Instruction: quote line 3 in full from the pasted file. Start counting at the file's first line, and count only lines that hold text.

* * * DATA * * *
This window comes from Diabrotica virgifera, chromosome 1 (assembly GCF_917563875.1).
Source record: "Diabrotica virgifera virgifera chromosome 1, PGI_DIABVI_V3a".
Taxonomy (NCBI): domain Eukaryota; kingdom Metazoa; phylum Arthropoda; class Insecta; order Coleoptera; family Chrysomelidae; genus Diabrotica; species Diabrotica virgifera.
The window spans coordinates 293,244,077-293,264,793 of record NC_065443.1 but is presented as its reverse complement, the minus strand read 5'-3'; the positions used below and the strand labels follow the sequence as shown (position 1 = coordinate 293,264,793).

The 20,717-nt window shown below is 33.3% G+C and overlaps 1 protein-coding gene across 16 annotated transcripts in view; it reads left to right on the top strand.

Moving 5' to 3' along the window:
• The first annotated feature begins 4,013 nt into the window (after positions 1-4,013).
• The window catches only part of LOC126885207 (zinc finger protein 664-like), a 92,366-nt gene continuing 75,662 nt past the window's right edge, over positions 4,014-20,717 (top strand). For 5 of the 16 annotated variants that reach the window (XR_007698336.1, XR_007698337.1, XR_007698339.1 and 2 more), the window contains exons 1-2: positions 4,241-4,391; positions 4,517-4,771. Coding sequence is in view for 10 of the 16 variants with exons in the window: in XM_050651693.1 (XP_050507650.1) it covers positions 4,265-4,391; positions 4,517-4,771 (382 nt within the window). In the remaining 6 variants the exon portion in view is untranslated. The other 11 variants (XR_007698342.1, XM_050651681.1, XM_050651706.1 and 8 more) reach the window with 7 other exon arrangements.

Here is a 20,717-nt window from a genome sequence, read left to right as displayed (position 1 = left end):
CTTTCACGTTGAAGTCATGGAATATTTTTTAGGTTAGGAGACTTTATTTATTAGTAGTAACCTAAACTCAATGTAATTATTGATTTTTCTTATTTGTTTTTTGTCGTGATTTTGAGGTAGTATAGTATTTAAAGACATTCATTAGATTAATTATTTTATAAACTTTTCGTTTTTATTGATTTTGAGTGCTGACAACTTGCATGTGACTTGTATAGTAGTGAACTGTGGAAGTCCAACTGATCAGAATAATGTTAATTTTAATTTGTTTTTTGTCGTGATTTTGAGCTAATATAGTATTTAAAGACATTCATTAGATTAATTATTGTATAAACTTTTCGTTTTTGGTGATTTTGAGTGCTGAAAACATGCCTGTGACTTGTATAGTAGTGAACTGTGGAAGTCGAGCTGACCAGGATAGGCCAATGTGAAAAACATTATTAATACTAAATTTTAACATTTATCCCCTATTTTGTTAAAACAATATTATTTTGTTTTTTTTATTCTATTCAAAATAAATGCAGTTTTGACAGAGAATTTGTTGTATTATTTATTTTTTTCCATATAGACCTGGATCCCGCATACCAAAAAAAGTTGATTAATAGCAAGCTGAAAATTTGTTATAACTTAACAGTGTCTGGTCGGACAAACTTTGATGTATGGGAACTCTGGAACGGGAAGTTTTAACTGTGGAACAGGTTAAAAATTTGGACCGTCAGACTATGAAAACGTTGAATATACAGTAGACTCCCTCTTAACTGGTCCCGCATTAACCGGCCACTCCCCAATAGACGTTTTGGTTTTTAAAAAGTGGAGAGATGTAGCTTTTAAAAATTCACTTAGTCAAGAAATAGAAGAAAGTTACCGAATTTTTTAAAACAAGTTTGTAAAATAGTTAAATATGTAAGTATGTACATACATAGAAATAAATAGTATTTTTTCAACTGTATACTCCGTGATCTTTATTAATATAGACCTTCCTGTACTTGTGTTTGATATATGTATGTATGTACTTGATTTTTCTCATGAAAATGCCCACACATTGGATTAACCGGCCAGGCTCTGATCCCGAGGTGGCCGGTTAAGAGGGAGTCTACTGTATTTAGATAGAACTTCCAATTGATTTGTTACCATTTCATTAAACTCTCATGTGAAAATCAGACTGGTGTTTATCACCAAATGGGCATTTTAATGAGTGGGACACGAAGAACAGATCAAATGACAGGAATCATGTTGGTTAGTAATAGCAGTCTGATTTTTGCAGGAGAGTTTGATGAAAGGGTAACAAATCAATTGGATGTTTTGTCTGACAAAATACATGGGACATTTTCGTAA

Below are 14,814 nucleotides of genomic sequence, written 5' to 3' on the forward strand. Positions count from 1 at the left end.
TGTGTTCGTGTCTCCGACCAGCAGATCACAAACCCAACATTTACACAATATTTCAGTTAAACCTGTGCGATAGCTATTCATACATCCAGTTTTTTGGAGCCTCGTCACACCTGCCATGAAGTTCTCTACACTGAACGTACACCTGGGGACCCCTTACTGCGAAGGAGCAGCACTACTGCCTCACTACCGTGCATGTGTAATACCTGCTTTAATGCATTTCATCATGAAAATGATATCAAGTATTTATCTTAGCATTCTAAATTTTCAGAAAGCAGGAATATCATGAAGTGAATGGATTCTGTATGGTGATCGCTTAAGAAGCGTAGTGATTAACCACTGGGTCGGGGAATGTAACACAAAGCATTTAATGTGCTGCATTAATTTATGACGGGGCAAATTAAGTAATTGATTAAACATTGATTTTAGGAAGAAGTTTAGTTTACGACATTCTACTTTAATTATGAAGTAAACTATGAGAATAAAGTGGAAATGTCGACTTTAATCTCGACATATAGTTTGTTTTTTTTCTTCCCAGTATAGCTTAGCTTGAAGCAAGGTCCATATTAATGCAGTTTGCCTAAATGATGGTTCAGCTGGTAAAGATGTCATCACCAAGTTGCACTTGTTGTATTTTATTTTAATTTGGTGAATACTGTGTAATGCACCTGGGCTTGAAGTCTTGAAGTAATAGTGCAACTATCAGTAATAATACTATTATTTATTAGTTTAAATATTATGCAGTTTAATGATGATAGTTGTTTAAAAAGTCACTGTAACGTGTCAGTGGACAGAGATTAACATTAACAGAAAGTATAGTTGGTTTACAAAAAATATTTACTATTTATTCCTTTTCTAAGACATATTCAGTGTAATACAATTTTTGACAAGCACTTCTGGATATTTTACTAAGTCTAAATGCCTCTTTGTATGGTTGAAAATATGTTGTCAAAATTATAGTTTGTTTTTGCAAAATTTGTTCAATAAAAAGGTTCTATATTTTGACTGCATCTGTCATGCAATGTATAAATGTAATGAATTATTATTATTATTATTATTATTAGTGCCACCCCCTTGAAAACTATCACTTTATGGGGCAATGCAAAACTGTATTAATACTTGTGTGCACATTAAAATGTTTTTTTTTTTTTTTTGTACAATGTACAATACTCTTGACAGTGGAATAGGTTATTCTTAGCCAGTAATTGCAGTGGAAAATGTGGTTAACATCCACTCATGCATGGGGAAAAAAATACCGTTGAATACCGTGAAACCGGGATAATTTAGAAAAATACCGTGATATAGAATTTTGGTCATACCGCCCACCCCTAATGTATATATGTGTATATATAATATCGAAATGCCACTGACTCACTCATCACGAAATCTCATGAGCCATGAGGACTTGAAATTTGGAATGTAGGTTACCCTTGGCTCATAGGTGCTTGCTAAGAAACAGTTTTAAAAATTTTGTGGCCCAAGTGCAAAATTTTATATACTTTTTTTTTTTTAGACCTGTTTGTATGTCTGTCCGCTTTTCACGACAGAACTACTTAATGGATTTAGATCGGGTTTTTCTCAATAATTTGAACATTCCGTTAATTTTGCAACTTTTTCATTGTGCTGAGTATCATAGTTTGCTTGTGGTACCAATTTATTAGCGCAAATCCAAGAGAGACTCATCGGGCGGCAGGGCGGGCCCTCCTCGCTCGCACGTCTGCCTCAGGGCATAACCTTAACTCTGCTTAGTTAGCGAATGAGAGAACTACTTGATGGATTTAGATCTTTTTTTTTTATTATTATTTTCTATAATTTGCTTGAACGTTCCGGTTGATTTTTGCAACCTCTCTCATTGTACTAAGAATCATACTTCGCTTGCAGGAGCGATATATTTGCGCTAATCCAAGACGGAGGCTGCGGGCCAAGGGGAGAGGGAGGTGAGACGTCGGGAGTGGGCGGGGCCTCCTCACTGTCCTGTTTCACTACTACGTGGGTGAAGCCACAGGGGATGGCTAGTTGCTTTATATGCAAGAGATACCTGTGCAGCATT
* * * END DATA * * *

Taxonomy (NCBI): domain Eukaryota; kingdom Metazoa; phylum Arthropoda; class Insecta; order Coleoptera; family Chrysomelidae; genus Diabrotica; species Diabrotica virgifera.